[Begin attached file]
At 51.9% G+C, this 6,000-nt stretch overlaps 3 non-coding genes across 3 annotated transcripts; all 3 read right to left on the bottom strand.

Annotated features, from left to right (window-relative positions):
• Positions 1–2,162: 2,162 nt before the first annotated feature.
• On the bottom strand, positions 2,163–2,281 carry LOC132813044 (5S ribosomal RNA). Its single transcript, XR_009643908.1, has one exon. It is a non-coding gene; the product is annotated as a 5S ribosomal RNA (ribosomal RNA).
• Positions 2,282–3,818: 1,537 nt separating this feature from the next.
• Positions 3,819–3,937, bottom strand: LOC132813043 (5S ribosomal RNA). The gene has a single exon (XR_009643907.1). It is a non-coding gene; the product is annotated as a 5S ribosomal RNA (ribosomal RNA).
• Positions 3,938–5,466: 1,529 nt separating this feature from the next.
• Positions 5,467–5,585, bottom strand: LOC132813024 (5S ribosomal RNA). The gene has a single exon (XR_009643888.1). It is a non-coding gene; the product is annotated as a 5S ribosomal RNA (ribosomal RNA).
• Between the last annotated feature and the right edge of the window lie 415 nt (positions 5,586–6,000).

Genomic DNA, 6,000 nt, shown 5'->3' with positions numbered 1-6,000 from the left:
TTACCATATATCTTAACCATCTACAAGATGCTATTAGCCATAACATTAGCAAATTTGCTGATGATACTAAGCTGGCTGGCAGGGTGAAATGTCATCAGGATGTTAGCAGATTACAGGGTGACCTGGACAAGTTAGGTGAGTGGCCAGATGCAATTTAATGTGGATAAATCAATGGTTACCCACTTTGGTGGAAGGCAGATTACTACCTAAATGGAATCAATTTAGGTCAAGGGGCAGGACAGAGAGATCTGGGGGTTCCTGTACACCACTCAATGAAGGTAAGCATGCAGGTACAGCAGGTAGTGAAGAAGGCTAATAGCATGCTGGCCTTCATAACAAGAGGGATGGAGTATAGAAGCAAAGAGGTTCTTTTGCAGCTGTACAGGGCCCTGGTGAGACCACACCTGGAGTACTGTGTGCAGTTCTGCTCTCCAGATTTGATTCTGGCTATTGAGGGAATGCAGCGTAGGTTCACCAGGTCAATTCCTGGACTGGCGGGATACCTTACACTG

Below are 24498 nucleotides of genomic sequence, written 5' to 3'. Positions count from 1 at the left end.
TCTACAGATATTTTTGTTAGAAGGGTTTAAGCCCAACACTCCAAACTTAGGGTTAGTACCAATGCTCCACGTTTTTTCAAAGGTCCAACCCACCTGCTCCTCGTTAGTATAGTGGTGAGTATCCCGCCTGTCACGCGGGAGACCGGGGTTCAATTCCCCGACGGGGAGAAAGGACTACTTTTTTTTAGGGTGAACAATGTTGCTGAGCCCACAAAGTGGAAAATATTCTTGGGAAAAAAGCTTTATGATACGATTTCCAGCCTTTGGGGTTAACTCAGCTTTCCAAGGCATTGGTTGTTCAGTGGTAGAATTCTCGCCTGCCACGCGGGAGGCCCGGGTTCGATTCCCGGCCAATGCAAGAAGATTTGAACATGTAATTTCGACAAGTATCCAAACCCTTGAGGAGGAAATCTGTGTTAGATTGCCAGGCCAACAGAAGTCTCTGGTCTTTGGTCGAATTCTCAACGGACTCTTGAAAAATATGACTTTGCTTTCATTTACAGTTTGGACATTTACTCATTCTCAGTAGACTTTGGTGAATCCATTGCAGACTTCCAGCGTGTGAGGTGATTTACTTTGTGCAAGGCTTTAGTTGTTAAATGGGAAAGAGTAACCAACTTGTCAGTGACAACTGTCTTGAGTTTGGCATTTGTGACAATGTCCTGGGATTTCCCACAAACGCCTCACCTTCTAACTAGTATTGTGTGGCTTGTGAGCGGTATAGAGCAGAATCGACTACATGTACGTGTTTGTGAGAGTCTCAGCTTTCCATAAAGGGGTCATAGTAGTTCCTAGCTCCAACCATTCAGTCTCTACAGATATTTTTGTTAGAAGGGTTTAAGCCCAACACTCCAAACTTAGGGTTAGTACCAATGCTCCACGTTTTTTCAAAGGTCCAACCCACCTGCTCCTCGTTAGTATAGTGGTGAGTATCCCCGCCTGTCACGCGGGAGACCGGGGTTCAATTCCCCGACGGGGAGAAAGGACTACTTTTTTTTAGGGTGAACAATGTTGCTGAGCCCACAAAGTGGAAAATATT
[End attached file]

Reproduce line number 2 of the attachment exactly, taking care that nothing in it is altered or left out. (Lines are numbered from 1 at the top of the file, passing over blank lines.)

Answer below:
Annotated features, from left to right (window-relative positions):